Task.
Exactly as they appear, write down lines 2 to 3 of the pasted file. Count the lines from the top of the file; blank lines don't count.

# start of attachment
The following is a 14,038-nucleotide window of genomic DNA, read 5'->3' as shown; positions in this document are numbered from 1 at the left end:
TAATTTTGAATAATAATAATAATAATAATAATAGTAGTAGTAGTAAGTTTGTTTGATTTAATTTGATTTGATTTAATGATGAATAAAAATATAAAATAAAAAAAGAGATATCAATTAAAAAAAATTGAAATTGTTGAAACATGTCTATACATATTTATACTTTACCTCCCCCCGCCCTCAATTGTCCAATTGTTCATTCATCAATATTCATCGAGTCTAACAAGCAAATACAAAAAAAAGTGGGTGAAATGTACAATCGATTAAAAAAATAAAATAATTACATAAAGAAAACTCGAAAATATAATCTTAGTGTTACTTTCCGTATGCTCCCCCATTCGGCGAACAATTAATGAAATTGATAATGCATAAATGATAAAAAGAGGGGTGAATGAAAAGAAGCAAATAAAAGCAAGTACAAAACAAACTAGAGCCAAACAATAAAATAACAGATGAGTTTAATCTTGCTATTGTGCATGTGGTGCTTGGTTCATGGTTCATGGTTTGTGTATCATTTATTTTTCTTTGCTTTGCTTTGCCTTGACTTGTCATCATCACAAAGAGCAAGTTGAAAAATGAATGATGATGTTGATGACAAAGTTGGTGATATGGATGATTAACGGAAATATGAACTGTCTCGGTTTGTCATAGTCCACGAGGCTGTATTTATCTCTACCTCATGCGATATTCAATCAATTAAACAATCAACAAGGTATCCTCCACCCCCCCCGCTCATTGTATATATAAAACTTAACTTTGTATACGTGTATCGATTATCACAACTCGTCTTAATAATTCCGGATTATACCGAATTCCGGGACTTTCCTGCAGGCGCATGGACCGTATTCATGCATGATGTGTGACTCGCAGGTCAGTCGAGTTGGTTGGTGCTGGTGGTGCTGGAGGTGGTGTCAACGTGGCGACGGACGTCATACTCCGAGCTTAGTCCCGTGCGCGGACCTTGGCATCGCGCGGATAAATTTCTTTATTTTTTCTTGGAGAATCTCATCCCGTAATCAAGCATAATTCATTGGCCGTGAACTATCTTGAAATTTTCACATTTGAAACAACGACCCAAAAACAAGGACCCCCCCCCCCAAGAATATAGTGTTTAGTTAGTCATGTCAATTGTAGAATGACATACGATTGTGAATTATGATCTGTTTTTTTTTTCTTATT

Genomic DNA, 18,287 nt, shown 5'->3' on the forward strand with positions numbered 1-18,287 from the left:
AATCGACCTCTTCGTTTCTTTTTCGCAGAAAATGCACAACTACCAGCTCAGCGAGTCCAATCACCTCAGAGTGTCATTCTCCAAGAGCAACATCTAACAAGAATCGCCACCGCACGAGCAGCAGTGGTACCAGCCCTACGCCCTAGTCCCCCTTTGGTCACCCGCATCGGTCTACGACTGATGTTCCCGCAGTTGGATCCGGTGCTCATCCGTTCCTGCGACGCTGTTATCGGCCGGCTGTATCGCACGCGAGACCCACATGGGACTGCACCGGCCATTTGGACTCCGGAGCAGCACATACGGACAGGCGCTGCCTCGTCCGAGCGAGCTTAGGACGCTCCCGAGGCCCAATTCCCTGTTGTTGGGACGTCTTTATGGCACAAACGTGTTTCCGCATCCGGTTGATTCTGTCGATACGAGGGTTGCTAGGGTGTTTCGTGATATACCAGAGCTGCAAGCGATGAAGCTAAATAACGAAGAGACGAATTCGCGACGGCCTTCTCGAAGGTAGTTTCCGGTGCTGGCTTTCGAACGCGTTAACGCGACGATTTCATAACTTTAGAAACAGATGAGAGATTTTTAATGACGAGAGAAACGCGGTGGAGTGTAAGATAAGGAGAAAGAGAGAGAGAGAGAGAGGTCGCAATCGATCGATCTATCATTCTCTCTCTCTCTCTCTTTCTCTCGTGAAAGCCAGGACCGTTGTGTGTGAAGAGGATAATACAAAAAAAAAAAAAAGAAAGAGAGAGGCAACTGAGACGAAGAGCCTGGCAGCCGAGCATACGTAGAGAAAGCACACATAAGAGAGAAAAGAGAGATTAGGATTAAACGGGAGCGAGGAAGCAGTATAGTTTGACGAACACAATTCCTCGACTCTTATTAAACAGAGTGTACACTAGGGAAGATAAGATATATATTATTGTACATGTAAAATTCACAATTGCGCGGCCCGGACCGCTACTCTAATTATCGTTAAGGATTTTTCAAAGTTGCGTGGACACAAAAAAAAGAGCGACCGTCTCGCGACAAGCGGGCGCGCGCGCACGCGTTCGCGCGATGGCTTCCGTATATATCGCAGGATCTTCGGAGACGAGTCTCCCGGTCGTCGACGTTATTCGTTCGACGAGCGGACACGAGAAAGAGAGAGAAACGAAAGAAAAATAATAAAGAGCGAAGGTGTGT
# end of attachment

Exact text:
TAATTTTGAATAATAATAATAATAATAATAATAGTAGTAGTAGTAAGTTTGTTTGATTTAATTTGATTTGATTTAATGATGAATAAAAATATAAAATAAAAAAAGAGATATCAATTAAAAAAAATTGAAATTGTTGAAACATGTCTATACATATTTATACTTTACCTCCCCCCGCCCTCAATTGTCCAATTGTTCATTCATCAATATTCATCGAGTCTAACAAGCAAATACAAAAAAAAGTGGGTGAAATGTACAATCGATTAAAAAAATAAAATAATTACATAAAGAAAACTCGAAAATATAATCTTAGTGTTACTTTCCGTATGCTCCCCCATTCGGCGAACAATTAATGAAATTGATAATGCATAAATGATAAAAAGAGGGGTGAATGAAAAGAAGCAAATAAAAGCAAGTACAAAACAAACTAGAGCCAAACAATAAAATAACAGATGAGTTTAATCTTGCTATTGTGCATGTGGTGCTTGGTTCATGGTTCATGGTTTGTGTATCATTTATTTTTCTTTGCTTTGCTTTGCCTTGACTTGTCATCATCACAAAGAGCAAGTTGAAAAATGAATGATGATGTTGATGACAAAGTTGGTGATATGGATGATTAACGGAAATATGAACTGTCTCGGTTTGTCATAGTCCACGAGGCTGTATTTATCTCTACCTCATGCGATATTCAATCAATTAAACAATCAACAAGGTATCCTCCACCCCCCCCGCTCATTGTATATATAAAACTTAACTTTGTATACGTGTATCGATTATCACAACTCGTCTTAATAATTCCGGATTATACCGAATTCCGGGACTTTCCTGCAGGCGCATGGACCGTATTCATGCATGATGTGTGACTCGCAGGTCAGTCGAGTTGGTTGGTGCTGGTGGTGCTGGAGGTGGTGTCAACGTGGCGACGGACGTCATACTCCGAGCTTAGTCCCGTGCGCGGACCTTGGCATCGCGCGGATAAATTTCTTTATTTTTTCTTGGAGAATCTCATCCCGTAATCAAGCATAATTCATTGGCCGTGAACTATCTTGAAATTTTCACATTTGAAACAACGACCCAAAAACAAGGACCCCCCCCCCCAAGAATATAGTGTTTAGTTAGTCATGTCAATTGTAGAATGACATACGATTGTGAATTATGATCTGTTTTTTTTTTCTTATT

Genomic DNA, 18,287 nt, shown 5'->3' on the forward strand with positions numbered 1-18,287 from the left: